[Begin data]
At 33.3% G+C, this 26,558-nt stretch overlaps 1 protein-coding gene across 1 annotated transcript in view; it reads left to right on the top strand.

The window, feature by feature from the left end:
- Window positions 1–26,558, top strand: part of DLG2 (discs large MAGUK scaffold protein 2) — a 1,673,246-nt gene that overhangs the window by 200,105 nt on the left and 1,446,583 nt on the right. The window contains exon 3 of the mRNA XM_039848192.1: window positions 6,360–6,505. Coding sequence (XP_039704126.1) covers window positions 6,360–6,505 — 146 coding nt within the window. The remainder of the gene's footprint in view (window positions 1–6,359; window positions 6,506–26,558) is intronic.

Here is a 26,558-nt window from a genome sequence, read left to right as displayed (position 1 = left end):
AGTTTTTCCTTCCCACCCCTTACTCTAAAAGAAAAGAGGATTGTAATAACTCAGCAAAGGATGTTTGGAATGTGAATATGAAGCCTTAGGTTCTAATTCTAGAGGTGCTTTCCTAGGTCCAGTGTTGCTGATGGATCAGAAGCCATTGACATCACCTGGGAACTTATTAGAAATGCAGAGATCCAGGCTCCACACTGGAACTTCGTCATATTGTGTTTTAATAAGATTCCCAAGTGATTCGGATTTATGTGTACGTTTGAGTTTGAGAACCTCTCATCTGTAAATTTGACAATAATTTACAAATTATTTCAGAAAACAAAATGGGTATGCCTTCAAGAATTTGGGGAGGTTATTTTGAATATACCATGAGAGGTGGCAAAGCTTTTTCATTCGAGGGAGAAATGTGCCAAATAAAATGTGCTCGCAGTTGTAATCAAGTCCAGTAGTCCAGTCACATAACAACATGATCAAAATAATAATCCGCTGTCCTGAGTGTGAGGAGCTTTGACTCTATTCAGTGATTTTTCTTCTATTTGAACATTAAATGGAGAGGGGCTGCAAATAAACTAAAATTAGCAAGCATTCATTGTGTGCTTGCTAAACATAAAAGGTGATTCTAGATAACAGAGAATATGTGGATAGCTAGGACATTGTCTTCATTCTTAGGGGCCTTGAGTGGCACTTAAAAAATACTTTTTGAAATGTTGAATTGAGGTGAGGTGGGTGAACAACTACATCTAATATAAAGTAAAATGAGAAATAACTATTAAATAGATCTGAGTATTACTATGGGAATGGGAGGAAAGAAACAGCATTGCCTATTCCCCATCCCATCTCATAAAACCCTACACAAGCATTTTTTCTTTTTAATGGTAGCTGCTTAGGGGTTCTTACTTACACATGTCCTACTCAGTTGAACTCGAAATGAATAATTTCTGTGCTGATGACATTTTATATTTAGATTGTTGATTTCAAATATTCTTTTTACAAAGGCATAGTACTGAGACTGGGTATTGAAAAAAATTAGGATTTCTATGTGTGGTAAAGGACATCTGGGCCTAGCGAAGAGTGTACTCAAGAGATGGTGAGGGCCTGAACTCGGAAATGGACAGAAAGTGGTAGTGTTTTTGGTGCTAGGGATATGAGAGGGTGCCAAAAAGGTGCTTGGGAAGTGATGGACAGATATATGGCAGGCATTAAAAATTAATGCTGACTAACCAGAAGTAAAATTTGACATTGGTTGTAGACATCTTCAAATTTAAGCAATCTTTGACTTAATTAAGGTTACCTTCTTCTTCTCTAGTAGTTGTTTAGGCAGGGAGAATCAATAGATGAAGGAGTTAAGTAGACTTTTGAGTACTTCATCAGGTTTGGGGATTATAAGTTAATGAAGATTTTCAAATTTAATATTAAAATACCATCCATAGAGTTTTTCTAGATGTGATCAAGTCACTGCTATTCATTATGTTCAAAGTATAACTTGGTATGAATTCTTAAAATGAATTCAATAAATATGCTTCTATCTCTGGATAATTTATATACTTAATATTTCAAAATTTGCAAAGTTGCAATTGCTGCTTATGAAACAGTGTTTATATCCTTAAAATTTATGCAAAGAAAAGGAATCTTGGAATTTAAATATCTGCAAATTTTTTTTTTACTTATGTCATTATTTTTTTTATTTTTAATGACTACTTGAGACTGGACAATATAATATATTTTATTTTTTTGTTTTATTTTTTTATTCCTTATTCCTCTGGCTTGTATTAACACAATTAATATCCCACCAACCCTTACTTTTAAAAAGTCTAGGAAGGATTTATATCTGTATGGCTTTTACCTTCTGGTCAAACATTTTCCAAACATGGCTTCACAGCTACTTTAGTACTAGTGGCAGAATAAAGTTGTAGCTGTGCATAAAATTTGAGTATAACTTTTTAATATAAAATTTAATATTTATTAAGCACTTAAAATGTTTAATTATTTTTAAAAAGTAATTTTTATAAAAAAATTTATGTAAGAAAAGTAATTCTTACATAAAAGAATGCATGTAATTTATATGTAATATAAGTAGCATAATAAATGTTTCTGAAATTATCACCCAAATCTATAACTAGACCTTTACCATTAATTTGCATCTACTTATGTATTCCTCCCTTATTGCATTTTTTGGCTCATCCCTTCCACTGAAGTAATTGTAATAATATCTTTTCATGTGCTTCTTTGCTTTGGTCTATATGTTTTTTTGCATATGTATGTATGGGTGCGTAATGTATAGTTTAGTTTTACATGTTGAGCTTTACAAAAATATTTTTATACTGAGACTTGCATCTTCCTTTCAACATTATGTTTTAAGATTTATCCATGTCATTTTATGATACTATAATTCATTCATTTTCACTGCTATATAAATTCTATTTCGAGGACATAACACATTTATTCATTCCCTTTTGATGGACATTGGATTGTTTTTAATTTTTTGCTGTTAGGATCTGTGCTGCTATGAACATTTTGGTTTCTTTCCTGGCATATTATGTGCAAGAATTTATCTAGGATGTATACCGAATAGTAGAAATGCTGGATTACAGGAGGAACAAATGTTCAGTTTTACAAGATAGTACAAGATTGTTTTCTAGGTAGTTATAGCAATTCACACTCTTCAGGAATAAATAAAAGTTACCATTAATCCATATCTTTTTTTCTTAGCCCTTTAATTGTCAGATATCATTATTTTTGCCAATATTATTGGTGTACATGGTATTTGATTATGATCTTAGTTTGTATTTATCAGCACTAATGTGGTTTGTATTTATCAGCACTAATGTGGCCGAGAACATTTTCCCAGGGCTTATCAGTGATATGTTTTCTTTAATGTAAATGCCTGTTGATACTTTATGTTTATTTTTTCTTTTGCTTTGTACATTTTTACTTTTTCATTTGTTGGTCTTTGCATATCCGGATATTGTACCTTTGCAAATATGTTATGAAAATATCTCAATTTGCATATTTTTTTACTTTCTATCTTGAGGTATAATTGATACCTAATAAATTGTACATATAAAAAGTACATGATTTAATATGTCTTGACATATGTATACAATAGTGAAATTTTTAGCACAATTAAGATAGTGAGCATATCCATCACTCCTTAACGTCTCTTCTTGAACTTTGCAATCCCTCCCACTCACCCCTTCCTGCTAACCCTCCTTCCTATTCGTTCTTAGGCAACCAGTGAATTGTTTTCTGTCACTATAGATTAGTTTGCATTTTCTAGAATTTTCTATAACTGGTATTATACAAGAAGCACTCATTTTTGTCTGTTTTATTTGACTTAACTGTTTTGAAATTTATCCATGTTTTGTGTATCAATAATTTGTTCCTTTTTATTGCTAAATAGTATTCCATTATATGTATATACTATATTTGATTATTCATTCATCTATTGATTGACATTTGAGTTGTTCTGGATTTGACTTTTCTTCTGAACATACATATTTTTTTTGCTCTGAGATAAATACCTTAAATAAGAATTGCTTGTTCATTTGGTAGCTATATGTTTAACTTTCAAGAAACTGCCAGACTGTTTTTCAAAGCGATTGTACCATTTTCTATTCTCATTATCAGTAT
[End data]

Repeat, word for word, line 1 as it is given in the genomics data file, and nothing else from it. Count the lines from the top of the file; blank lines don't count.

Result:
At 33.3% G+C, this 26,558-nt stretch overlaps 1 protein-coding gene across 1 annotated transcript in view; it reads left to right on the top strand.